Like Sleepless in Seattle, just a different kind of horrible.
Yesterday, I made the trek to Hoi An. Hoi An is part Ye Olde Town, and part beach resort. Because the river silted in, it was basically frozen in time a few hundred years ago (when the port became useless) and was mostly spared during the various wars of the 20th century. The town lines a river estuary, with a couple islands connected via small bridges. It’s a town of tailors, spas, trinkets, and restaurants. A few miles from town is a gorgeous beachfront on the pacific, lined with more restaurants.
I’m staying at a hotel midway between town and the beach. It’s got an amazing view overlooking the river and the type of terrain you imagine when you think of The War.
I started the day with a walk to the beach. I’m not really a beach type of guy, but I didn’t want to pass up the opportunity entirely. Apparently beach type people don’t show up at 8 am, because I was more or less the only person there. I paid my dollar rental for a beach chair and umbrella and set about relaxing. Except, I killed my Kindle yesterday, and thus was bookless. Well, not entirely bookless. I brought along my Vietnam Lonely Planet guide and flipped through it. But, I lamented the loss of my Kindle. On the plus side, they will bring you vietnamese coffee (so.. coffee) while you lounge. In reality, it’s a fantastic beach, with great gentle waves and clean water. I spent the better part of the morning there.
Around 11, I strolled back to the hotel, by way of the semi-local market for some lunch. Today was the 15th day of the lunar month, which for some Vietnamese means maintaining a vegetarian diet. For that reason (I suspect) there weren’t any meat vendors at this more rural market, and all of the street food options were vegetarian. In town of course, everything was on the table. It was, as with everything I’ve eaten in Vietnam, delicious and served with a smile.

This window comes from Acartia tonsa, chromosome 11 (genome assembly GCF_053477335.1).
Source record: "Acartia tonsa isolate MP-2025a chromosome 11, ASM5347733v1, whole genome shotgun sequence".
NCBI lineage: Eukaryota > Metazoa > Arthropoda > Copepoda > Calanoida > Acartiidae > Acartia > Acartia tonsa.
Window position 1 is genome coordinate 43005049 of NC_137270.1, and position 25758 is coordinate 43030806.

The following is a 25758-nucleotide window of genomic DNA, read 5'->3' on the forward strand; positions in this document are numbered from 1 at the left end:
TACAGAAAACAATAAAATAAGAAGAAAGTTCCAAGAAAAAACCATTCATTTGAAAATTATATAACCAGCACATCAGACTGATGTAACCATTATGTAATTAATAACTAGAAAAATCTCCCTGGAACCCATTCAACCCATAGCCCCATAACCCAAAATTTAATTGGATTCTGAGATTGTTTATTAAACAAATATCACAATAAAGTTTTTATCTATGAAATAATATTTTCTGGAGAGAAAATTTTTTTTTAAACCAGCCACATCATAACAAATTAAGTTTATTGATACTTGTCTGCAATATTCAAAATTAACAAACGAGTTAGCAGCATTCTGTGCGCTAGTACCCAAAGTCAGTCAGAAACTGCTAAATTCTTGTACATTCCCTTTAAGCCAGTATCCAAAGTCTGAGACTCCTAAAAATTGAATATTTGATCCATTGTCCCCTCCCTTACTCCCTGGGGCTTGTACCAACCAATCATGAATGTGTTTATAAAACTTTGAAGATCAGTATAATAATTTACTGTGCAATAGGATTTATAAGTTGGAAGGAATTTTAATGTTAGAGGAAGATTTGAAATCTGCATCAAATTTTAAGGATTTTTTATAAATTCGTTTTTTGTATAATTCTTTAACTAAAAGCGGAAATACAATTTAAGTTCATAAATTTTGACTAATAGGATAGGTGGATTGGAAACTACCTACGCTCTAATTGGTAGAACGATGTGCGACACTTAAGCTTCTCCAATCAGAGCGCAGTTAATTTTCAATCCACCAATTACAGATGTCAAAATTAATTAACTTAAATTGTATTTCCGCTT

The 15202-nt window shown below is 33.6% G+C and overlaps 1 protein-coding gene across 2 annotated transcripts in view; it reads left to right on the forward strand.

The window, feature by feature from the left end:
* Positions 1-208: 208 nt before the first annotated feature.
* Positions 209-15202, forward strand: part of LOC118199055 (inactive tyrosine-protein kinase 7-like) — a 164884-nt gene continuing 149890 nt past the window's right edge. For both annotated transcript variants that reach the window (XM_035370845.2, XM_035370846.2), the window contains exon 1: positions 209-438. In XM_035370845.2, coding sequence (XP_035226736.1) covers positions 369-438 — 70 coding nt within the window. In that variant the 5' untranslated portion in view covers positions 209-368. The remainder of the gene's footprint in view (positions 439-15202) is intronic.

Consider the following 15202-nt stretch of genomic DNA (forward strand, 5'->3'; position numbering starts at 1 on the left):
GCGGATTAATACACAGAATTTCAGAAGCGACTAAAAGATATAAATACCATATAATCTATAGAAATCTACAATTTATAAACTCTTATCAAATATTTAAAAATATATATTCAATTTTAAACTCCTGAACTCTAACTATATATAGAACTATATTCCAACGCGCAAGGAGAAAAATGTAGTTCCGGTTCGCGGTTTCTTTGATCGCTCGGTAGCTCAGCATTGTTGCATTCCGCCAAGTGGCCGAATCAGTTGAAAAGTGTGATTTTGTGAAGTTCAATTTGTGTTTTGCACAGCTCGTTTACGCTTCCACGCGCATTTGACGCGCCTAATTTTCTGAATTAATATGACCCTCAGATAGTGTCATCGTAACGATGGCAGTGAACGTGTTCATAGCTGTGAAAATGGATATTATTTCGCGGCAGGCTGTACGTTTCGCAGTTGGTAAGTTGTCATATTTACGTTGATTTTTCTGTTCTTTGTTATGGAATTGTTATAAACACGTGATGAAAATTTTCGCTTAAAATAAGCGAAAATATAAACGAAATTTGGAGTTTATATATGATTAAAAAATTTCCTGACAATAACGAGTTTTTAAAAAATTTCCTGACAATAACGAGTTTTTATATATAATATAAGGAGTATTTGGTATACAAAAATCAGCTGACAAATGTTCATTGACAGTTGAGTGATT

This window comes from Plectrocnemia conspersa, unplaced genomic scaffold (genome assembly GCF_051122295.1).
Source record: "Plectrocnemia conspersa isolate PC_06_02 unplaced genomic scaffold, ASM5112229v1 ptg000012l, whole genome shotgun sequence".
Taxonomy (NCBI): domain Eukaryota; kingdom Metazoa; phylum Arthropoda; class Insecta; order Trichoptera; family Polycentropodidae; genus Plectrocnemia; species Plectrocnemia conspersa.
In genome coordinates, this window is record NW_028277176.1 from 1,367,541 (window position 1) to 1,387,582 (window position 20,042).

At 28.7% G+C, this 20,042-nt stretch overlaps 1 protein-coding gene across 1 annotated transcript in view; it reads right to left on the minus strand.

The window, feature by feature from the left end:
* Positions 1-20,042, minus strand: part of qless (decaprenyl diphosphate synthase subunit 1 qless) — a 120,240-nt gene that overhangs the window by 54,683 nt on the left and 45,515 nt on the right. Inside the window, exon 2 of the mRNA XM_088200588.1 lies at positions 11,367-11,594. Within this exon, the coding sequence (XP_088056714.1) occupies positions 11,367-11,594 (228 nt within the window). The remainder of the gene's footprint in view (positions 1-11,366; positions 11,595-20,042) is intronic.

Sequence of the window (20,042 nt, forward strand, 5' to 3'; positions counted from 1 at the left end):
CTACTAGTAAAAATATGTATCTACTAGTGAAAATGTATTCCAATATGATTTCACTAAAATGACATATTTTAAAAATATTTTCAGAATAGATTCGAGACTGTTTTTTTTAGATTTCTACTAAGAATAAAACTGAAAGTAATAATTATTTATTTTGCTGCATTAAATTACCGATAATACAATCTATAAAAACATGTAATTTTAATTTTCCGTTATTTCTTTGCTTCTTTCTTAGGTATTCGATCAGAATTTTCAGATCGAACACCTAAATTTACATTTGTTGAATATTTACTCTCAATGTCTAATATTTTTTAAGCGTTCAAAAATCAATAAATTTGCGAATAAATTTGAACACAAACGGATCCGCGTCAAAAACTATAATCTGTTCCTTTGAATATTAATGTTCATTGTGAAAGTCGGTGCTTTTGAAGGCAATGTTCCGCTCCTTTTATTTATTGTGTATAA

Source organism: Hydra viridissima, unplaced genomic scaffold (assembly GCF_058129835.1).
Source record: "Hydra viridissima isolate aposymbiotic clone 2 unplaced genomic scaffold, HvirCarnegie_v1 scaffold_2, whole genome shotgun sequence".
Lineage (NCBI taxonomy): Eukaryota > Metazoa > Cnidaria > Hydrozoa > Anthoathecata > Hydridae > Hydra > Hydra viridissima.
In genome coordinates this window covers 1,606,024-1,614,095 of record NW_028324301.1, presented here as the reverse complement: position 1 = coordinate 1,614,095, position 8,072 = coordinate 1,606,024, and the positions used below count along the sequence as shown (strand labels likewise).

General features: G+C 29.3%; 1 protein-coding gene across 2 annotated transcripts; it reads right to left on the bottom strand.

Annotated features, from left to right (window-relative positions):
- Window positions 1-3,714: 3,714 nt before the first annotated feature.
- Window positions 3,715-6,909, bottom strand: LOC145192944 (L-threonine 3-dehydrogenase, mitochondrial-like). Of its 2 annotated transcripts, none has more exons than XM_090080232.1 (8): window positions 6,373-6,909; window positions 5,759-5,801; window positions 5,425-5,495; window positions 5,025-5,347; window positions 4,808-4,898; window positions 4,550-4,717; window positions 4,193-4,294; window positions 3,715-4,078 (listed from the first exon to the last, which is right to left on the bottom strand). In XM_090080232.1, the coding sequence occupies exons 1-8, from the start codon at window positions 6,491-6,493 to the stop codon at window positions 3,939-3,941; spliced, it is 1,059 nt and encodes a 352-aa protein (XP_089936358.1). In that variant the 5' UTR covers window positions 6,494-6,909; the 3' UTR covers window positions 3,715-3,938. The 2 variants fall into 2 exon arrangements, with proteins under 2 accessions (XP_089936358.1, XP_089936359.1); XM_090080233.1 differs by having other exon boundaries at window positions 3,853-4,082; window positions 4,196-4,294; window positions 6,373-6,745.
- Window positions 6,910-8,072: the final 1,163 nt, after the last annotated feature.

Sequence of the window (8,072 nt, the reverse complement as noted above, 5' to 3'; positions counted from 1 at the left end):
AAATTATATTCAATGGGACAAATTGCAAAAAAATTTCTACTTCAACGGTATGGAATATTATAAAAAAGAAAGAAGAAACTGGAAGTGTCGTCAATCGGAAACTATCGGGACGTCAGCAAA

In the afternoon, I set out for town. The first stop was Randy’s Book Exchange, a bookstore selling used and pirated foreign language books. A life saver! Crisis averted, I settled in at a cafe to reach and people watch. Eventually, I strolled the town, poking in shops and snacking a bit.
Hoi An doesn’t really come alive until dusk. That’s when the tour busses bring in the folks staying at out of town hotels, and the river front lights up. There’s a night market and most of the streets are closed to traffic.
I can only imagine what it’s like in peak travel season. One of the Hoi An rituals involves purchasing little lighted luminaries which are floated down the river. Sales weren’t particularly brisk tonight, but I can imagine the river looks stunning when flooded with them.
Tomorrow, I head to Ho Chi Minh City. I imagine it’ll be a bit of a change from Hoi An. A day and some partials was definitely as much time as I needed to spend here – a pleasant place, but if a beach resort is what you’re after, I can’t see flying to southeast asia. And if Ye Olde Town is what you’re after… have you considered Charleston? I’m ready to dive back into the chaos.